Use the least amount of embodied carbon possible.
The hardware used in the process of creating your software is an important element to consider for a Green Software practitioner.
You will see how embodied carbon is a hidden cost when it comes to hardware and the different measures you can take to reduce the impact that the creation, destruction and running of this hardware involves. For example, extending its lifetime or switching to cloud servers.
The device you are using to read this on produced carbon when it was manufactured and, once it reaches the end of life, disposing of it may release more. Embodied carbon (also referred to as "embedded carbon") is the amount of carbon pollution emitted during the creation and disposal of a device.
When calculating the total carbon pollution for computers running software, both the carbon pollution associated with running the computer as well as the embodied carbon of the computer must be accounted for.
Embodied carbon varies significantly between end-user devices. For some devices, the carbon emitted during manufacturing is much higher than that emitted during usage, as illustrated by a study from University of Zurich. As a result, the embodied carbon cost can sometimes be much higher than the carbon cost of the electricity powering it.
By thinking in terms of embodied carbon, any device, even one not consuming electricity, is responsible for the release of carbon over its lifetime.
A way to account for embodied carbon is to amortize the carbon over the expected life span of a device. For example, suppose it took 4000kg CO2eq to build a server, and we expect it to last four years. Amortization means that we can say the server emits 1000kg CO2eq/year.
How to improve hardware efficiency
If we take into account the embodied carbon, it is clear that by the time we come to buy a computer, it's already emitted a good deal of carbon. Computers also have a limited lifespan, which means they eventually are unable to handle modern workloads and need to be replaced. In these terms, hardware is a proxy for carbon, and since our goal is to be carbon efficient, we must also be hardware efficient.
There are two main approaches to hardware efficiency:
- For end-user devices, it's extending the lifespan of the hardware.
- For cloud computing, it's increasing the utilization of the device.
Extending the lifespan of hardware
In the example we saw previously, if we can add just one more year to the lifespan of our server, then the amortized carbon drops from 1000kg CO2eq/year to 800kg CO2eq/year.
Hardware is retired when it breaks down or struggles to handle modern workloads. Of course, hardware will always break down eventually but, as developers, we can use software to build applications that run on older hardware and extend their lifetime.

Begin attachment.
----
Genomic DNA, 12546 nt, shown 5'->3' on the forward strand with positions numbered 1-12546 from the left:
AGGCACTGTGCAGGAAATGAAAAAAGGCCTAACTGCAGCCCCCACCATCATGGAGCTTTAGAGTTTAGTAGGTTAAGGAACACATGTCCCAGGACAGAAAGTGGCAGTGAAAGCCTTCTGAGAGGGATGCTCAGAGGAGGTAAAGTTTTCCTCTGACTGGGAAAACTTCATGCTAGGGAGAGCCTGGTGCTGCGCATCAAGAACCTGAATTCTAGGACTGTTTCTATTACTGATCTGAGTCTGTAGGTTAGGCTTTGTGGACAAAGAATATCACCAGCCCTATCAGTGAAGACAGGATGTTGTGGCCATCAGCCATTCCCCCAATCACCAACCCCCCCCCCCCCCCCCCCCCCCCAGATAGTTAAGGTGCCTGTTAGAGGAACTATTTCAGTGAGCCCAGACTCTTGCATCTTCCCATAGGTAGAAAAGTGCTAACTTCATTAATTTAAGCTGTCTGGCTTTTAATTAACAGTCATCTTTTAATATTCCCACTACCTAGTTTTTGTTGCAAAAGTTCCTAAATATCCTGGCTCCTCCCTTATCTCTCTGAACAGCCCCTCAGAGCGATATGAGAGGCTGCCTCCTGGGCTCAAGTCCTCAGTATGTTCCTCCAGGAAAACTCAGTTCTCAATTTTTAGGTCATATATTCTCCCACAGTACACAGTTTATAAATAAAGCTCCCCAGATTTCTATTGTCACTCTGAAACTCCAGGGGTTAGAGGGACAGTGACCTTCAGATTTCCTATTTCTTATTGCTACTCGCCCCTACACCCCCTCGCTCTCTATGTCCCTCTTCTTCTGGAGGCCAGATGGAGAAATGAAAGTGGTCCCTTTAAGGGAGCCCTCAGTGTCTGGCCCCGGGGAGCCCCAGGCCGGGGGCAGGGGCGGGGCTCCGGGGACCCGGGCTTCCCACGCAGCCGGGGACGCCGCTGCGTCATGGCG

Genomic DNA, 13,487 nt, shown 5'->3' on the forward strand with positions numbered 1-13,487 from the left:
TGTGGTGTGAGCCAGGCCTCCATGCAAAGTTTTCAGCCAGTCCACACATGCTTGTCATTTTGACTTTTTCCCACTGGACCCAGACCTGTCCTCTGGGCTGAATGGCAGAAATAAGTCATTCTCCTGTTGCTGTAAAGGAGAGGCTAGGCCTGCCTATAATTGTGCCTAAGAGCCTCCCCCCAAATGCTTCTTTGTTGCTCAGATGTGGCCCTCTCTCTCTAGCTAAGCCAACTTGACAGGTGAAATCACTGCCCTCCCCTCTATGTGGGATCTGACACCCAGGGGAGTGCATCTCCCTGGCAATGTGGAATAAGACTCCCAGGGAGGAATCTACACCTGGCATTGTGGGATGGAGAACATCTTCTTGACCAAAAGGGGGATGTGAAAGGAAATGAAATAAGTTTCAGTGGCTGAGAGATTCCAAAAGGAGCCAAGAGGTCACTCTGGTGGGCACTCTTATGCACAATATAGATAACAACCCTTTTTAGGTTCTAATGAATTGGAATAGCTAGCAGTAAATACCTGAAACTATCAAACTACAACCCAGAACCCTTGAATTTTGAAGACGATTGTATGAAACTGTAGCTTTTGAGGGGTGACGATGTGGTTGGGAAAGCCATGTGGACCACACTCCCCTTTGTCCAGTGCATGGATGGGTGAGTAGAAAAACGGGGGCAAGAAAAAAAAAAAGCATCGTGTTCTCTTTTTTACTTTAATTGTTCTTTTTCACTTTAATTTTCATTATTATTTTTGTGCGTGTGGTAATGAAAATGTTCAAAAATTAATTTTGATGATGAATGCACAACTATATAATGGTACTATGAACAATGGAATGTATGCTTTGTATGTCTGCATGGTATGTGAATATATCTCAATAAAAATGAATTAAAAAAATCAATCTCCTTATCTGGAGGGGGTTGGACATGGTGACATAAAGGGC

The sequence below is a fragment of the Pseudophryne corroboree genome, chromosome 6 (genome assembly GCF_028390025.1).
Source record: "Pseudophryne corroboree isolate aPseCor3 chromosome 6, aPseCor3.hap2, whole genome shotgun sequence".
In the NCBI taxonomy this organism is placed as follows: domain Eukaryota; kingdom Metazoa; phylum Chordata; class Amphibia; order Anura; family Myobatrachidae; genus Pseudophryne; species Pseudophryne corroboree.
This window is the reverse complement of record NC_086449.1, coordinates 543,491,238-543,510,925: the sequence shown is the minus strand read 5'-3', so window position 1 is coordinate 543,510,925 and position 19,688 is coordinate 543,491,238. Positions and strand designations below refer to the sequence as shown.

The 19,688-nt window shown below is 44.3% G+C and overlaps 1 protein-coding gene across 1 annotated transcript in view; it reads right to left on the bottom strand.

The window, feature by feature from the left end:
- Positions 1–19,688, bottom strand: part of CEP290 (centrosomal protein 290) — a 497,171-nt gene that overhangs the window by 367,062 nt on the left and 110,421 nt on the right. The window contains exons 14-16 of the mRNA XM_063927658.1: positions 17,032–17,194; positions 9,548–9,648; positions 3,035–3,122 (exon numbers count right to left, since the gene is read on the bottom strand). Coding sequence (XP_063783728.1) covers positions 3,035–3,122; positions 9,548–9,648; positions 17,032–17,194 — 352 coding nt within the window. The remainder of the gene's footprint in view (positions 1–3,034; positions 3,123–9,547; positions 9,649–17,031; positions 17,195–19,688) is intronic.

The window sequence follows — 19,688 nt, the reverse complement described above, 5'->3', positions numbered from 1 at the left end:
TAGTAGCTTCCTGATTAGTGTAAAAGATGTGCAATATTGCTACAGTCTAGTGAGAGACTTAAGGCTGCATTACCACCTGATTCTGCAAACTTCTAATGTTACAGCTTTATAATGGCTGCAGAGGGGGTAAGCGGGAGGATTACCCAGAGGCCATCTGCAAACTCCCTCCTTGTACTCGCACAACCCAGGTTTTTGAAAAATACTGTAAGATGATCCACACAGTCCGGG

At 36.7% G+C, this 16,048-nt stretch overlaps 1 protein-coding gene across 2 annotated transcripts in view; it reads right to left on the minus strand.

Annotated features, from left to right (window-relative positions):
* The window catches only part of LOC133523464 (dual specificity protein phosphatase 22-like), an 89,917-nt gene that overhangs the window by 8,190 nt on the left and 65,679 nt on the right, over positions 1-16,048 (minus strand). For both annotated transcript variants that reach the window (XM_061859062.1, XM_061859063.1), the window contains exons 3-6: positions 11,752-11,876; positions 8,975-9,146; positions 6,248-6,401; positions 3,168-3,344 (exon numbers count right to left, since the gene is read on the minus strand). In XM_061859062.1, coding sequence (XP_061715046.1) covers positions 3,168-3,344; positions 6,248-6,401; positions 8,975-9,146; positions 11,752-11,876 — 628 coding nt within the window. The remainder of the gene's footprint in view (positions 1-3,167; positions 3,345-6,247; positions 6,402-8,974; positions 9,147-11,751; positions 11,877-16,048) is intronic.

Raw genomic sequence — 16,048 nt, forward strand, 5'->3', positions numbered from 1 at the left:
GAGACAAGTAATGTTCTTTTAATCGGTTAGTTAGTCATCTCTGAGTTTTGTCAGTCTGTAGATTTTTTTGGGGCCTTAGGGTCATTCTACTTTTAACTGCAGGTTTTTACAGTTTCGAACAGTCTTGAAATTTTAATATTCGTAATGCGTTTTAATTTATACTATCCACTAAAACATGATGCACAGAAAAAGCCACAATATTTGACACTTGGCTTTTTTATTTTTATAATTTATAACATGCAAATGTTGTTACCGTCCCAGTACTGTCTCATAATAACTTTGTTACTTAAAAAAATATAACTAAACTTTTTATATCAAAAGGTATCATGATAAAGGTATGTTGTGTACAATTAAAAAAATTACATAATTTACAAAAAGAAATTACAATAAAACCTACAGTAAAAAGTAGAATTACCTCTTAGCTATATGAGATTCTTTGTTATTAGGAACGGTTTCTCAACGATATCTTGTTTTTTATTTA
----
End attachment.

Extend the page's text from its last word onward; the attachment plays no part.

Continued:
Increasing device utilization
In the cloud space, hardware efficiency most often translates to an increase in the utilization of servers. It’s better to use one server at 100% utilization than 5 servers at 20% utilization because of the cost of embodied carbon. In the same way that owning one car and using it every day of the week is much better than owning five and using a different one each day of the week, it is much more efficient to use servers at their full capacity rather than employing several at below capacity. Although emissions are the same, the embodied carbon that is used is much lower.
The most common reason for having under-utilized servers is so that peak capacity is accounted for. Running servers at 20% means that you know you will be able to handle peaks in demand without impacting performance. However, in the meantime, all that spare capacity just sitting there idle represents wasted embodied carbon. Being hardware efficient means making sure that every hardware device is being utilized as much as possible for as long as possible.
This is one of the main advantages of the public cloud; you know that when you do need to scale up, the space will be there to take up the slack. With multiple organizations making use of the public cloud, spare capacity can always be made available to whoever needs it, so that no servers are sitting idle.
It’s important to note that simply moving operations to the public cloud will not automatically reduce your emissions. It simply gives you the space to be able to re-architect your software so that a reduction is possible.
- Embodied carbon is the amount of carbon pollution emitted during the creation and disposal of a device.
- When calculating your total carbon pollution, you must consider both that which is emitted when running the computer as well as the embodied carbon associated with its creation and disposal.
- Extending the lifetime of a device has the effect of amortizing the carbon emitted so that its CO2eq/year is reduced.
- Cloud computing is more energy efficient than an on-premise server as it can apply demand shifting as well as demand shaping.